At MillerCoors headquarters in Chicago, brewmaster Manny Manuele pulls a black bottle of the company’s newest beer from an icy bucket. He pops the cap with a showy reverence honed by countless tastings during a 35-year career. This time, rather than tilt the brew into a tall pint glass, he pours it into a stubby rocks glass usually reserved for whiskey. If MillerCoors has its way, bartenders across the U.S. will repeat Manuele’s ritual after the company unveils the beer, Miller Fortune, over the next two months. With a malty, complex flavor hinting at bourbon, the amber brew will be distributed wider and faster than any beer MillerCoors has introduced since the Molson Coors Brewing and SABMiller venture was formed in 2008.
The rocks glasses bartenders will be encouraged to use are intended to set Miller Fortune apart the same way the orange slice has made Blue Moon one of the company’s fastest-growing brews and its answer to craft beer’s popularity. Miller Fortune is the most overt expression yet of the $30 billion beer industry’s preoccupation with spirits makers that have relentlessly siphoned off young drinkers, taking 6 percentage points of U.S. market share from suds since 1999.
“We asked, ‘How would Jack Daniel’s or Maker’s Mark do a beer and why?’ ” says David Kroll, who was recruited from appliance maker Dyson in 2012 to shake things up as MillerCoors’s head of innovation. “We tortured every aspect to say, ‘Are we falling back on what beer would do?’ because this brand [Miller Fortune] is intended to play in a spirits occasion.”
One obvious way to compete with liquor is to boost the alcohol content, in Fortune’s case to 6.9 percent. That compares with 4 percent to 5 percent for most regular beers, while still less than crafts such as many India pale ales. The other way is taste. Fortune is a golden lager brewed in part with Cascade hops to give it a citrusy bite and caramel malt to impart an amber hue. Developed with guys aged 21 to 27 in mind, the flavor is moderately bitter with hints of sweetness, resting somewhere between a full-flavored craft beer and a light lager. The flavors emerge even more as the rocks glass warms in the hand, Manuele says. “They are going to hold a beer glass in a way they haven’t held a beer glass before,” he says.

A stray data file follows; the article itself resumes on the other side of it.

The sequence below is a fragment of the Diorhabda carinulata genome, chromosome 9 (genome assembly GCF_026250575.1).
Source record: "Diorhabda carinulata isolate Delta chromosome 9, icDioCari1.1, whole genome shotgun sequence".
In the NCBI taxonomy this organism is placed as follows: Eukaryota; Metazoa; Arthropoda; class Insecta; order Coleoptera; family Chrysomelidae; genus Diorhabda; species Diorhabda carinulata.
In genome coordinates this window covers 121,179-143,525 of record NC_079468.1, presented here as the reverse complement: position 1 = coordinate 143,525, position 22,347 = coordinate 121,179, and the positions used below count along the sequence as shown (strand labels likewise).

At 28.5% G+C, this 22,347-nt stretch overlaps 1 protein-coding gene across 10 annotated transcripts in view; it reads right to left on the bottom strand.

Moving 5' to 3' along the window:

Such innovation may not be enough. With younger generations increasingly preferring to tie one on with the likes of Bulleit Bourbon or Tito’s Handmade Vodka, the $21 billion spirits industry now accounts for 34 percent of the alcohol beverage market, according to the Distilled Spirits Council of the United States, its primary trade group.
Laura Berkobin, 26, prefers vodka and water or Jameson Irish Whiskey neat during nights out with her friend, Jesse Wellner, a 36-year-old managing director for Atlanta-based TowerPoint Capital, who favors martinis or bourbon. “Beer is very filling,” says Berkobin, who lives in Atlanta and recently accepted a job as marketing director for a finance company. “I get bloated, and it ruins my night.”